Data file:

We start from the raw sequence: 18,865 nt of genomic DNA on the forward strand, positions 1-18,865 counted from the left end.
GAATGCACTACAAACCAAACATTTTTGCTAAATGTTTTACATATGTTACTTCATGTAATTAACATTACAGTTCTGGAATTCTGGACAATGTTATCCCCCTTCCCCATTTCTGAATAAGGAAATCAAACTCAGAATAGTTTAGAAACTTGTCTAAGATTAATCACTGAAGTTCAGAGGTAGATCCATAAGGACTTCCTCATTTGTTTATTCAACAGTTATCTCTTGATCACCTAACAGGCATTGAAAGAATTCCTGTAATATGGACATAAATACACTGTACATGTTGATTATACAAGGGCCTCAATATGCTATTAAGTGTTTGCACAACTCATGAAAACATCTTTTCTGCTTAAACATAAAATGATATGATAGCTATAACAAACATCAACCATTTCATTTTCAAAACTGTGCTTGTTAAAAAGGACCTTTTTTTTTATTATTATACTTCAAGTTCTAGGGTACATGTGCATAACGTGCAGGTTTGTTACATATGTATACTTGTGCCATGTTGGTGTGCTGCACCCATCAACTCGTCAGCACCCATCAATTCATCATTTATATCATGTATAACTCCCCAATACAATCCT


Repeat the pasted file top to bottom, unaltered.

We start from the raw sequence: 18,865 nt of genomic DNA on the forward strand, positions 1-18,865 counted from the left end.
GAATGCACTACAAACCAAACATTTTTGCTAAATGTTTTACATATGTTACTTCATGTAATTAACATTACAGTTCTGGAATTCTGGACAATGTTATCCCCCTTCCCCATTTCTGAATAAGGAAATCAAACTCAGAATAGTTTAGAAACTTGTCTAAGATTAATCACTGAAGTTCAGAGGTAGATCCATAAGGACTTCCTCATTTGTTTATTCAACAGTTATCTCTTGATCACCTAACAGGCATTGAAAGAATTCCTGTAATATGGACATAAATACACTGTACATGTTGATTATACAAGGGCCTCAATATGCTATTAAGTGTTTGCACAACTCATGAAAACATCTTTTCTGCTTAAACATAAAATGATATGATAGCTATAACAAACATCAACCATTTCATTTTCAAAACTGTGCTTGTTAAAAAGGACCTTTTTTTTTATTATTATACTTCAAGTTCTAGGGTACATGTGCATAACGTGCAGGTTTGTTACATATGTATACTTGTGCCATGTTGGTGTGCTGCACCCATCAACTCGTCAGCACCCATCAATTCATCATTTATATCATGTATAACTCCCCAATACAATCCT